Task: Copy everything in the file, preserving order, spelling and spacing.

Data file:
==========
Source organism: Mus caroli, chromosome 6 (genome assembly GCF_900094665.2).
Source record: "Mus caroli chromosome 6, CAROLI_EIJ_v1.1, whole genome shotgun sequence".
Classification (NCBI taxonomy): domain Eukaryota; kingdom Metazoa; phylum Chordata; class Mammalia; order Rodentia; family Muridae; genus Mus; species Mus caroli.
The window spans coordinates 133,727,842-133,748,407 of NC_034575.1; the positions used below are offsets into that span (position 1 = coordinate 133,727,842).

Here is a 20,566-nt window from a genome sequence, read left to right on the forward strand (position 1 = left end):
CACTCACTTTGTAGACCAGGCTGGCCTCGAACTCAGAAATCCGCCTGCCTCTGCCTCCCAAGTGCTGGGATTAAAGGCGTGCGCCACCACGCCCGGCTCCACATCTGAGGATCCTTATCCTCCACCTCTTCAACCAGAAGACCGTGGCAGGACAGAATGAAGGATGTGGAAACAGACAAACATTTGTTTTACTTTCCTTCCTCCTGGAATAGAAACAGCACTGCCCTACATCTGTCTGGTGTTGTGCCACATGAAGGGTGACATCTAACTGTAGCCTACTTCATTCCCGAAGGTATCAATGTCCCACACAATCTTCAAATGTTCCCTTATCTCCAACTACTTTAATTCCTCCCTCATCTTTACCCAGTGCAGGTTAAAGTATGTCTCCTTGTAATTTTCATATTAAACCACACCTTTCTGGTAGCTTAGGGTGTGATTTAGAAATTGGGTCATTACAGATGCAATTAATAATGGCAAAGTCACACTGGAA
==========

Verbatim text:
Source organism: Mus caroli, chromosome 6 (genome assembly GCF_900094665.2).
Source record: "Mus caroli chromosome 6, CAROLI_EIJ_v1.1, whole genome shotgun sequence".
Classification (NCBI taxonomy): domain Eukaryota; kingdom Metazoa; phylum Chordata; class Mammalia; order Rodentia; family Muridae; genus Mus; species Mus caroli.
The window spans coordinates 133,727,842-133,748,407 of NC_034575.1; the positions used below are offsets into that span (position 1 = coordinate 133,727,842).

Here is a 20,566-nt window from a genome sequence, read left to right on the forward strand (position 1 = left end):
CACTCACTTTGTAGACCAGGCTGGCCTCGAACTCAGAAATCCGCCTGCCTCTGCCTCCCAAGTGCTGGGATTAAAGGCGTGCGCCACCACGCCCGGCTCCACATCTGAGGATCCTTATCCTCCACCTCTTCAACCAGAAGACCGTGGCAGGACAGAATGAAGGATGTGGAAACAGACAAACATTTGTTTTACTTTCCTTCCTCCTGGAATAGAAACAGCACTGCCCTACATCTGTCTGGTGTTGTGCCACATGAAGGGTGACATCTAACTGTAGCCTACTTCATTCCCGAAGGTATCAATGTCCCACACAATCTTCAAATGTTCCCTTATCTCCAACTACTTTAATTCCTCCCTCATCTTTACCCAGTGCAGGTTAAAGTATGTCTCCTTGTAATTTTCATATTAAACCACACCTTTCTGGTAGCTTAGGGTGTGATTTAGAAATTGGGTCATTACAGATGCAATTAATAATGGCAAAGTCACACTGGAA